Netherlands warns children not to swallow sea foam over PFAS concerns | PFAS #Netherlands #warns #children #swallow #sea #foam #PFAS #concerns #PFAS

The Dutch government has warned people to stop children and pets swallowing foam at the seaside, after a study showed “forever chemicals” were concentrated in the spume.

After research into foam at the Belgian seaside showing a concentration of per- and polyfluoroalkyl substances (PFAS) – widely used for their waterproofing qualities but difficult to destroy – the Dutch public health institute RIVM measured the coast in Zeeland, north and south Holland in April and August.

It found that, although not as marked as the “very high concentrations” discovered by the Flemish Institute for Technological Research in one sample from the Belgian resort of Knokke, sea foam at popular Dutch resorts including Egmond, Katwijk, Scheveningen, Texel and Zandvoort had comparable levels of PFAS to Belgium.

PFAS synthetic chemicals have been linked with toxic effects on the human immune system, certain cancers, fertility issues and risks for wildlife.

“It is sensible to have a shower after swimming, wash your hands before eating, and not to let children and pets swallow any sea foam,” said the minister of water management, Mark Harbers, in a parliamentary briefing on Tuesday. “The RIVM has previously established that people in the Netherlands are already too exposed to PFAS. A large amount comes from food and drinking water. Every route through which people ingest more PFAS is undesirable, including via sea foam.”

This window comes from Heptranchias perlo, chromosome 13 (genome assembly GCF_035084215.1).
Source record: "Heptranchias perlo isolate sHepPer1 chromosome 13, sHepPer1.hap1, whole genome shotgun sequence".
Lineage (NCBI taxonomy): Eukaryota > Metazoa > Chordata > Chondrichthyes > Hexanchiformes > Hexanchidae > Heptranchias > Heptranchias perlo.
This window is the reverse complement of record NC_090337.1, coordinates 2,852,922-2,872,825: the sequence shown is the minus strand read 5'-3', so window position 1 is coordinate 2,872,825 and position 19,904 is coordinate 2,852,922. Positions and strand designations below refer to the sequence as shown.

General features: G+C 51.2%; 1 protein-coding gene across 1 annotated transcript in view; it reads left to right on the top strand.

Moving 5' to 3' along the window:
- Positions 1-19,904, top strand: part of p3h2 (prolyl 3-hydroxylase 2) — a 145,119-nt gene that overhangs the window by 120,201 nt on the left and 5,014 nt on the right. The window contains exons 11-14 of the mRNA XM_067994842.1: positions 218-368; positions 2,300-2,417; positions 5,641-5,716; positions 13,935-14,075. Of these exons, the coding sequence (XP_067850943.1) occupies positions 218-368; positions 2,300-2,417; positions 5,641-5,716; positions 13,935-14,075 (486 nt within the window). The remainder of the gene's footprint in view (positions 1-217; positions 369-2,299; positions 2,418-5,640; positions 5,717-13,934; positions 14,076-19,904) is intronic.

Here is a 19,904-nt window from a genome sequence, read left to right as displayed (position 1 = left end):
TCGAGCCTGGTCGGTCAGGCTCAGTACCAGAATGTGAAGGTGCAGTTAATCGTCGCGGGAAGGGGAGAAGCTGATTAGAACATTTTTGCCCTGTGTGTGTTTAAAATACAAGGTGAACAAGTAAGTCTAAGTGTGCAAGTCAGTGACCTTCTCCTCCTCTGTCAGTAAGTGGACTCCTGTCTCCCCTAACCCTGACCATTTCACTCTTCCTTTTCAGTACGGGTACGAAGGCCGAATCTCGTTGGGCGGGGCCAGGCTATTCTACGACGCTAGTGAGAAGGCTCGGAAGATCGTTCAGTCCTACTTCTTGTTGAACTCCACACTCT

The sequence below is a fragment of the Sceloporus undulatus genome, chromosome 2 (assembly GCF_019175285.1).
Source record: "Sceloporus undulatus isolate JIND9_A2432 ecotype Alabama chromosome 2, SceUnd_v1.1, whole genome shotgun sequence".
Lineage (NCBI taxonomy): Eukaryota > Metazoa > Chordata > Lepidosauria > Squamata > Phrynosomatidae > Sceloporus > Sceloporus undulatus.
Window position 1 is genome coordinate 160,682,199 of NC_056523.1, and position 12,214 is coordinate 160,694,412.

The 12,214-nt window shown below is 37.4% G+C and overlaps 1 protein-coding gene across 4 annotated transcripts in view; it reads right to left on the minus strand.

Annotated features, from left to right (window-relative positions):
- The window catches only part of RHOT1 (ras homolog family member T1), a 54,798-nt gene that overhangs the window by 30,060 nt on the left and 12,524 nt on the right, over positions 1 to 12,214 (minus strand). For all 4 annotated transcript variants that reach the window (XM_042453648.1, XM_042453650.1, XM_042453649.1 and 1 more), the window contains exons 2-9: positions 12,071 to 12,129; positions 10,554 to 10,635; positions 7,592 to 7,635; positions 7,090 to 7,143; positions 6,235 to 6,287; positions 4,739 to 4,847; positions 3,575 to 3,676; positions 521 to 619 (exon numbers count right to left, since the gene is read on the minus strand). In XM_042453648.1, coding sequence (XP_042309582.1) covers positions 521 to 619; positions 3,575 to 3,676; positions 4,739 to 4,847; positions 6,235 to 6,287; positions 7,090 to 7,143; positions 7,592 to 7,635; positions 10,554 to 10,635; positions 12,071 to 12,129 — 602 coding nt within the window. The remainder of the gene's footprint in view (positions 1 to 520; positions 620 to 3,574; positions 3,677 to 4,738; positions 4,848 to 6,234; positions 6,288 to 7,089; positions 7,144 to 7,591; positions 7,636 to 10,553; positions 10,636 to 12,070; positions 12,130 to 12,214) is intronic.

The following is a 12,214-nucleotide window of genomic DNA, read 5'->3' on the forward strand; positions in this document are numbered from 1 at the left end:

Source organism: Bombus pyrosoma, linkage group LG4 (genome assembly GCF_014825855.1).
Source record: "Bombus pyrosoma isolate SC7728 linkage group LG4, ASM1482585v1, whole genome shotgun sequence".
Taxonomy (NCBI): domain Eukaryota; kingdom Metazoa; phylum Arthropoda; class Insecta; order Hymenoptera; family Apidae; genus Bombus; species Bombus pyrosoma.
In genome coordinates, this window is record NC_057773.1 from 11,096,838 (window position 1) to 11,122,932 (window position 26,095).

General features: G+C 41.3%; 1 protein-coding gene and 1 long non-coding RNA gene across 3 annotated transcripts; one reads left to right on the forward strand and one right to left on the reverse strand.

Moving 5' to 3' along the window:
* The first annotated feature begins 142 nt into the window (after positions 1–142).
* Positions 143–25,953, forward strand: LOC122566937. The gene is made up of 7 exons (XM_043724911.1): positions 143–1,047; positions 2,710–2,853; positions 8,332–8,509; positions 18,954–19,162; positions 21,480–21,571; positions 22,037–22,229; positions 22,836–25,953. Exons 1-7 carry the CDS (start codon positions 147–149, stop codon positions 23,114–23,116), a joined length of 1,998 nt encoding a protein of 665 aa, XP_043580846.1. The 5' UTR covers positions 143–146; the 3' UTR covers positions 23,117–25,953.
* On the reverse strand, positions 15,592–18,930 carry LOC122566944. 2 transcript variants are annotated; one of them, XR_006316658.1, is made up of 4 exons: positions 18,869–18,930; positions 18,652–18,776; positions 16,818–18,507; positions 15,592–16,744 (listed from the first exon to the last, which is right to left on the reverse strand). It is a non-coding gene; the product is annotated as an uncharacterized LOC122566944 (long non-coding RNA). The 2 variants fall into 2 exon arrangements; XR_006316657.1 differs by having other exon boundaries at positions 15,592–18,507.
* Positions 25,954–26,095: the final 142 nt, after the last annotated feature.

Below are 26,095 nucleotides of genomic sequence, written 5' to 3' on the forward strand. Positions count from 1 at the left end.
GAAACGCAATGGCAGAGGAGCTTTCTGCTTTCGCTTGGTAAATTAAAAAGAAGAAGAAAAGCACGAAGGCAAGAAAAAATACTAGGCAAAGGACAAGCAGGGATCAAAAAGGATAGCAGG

He said no measures were needed regarding sea swimming since levels in the water were “a lot lower”. The RIVM said in a press release that it was unclear what the presence of the chemicals in foam meant “for the health of … swimmers, surfers, or people walking on the beach” due to a lack of data on exposure and acceptable risk levels.

According to the Dutch study, which measured foam where available, “just as much if not more PFAS occur in Dutch sea foam as have been measured in Flemish sea foam, with the exception of one sample from Knokke in which very high PFAS concentrations were found”.

PFAS are used in everything from waterproof clothing and cosmetics to firefighting foam and pizza boxes. Some are banned but there are concerns about environmental levels because the carbon-fluorine bonds that make the chemicals so useful also resist degradation. Last month it was revealed that 17 of England’s 18 water companies found them in drinking water sources, including the widely restricted chemical PFOS in raw, untreated water at 18 times the limit for drinking water.

Last year, the RIVM notes, the Dutch government tightened drinking water limits for PFAS after they were found to be “more dangerous for health than previously thought”.

Flanders advises not playing in sea foam, not ingesting it, and washing after a day at the beach. The EU is considering large-scale restrictions on PFAS.

#Netherlands #warns #children #swallow #sea #foam #PFAS #concerns #PFAS

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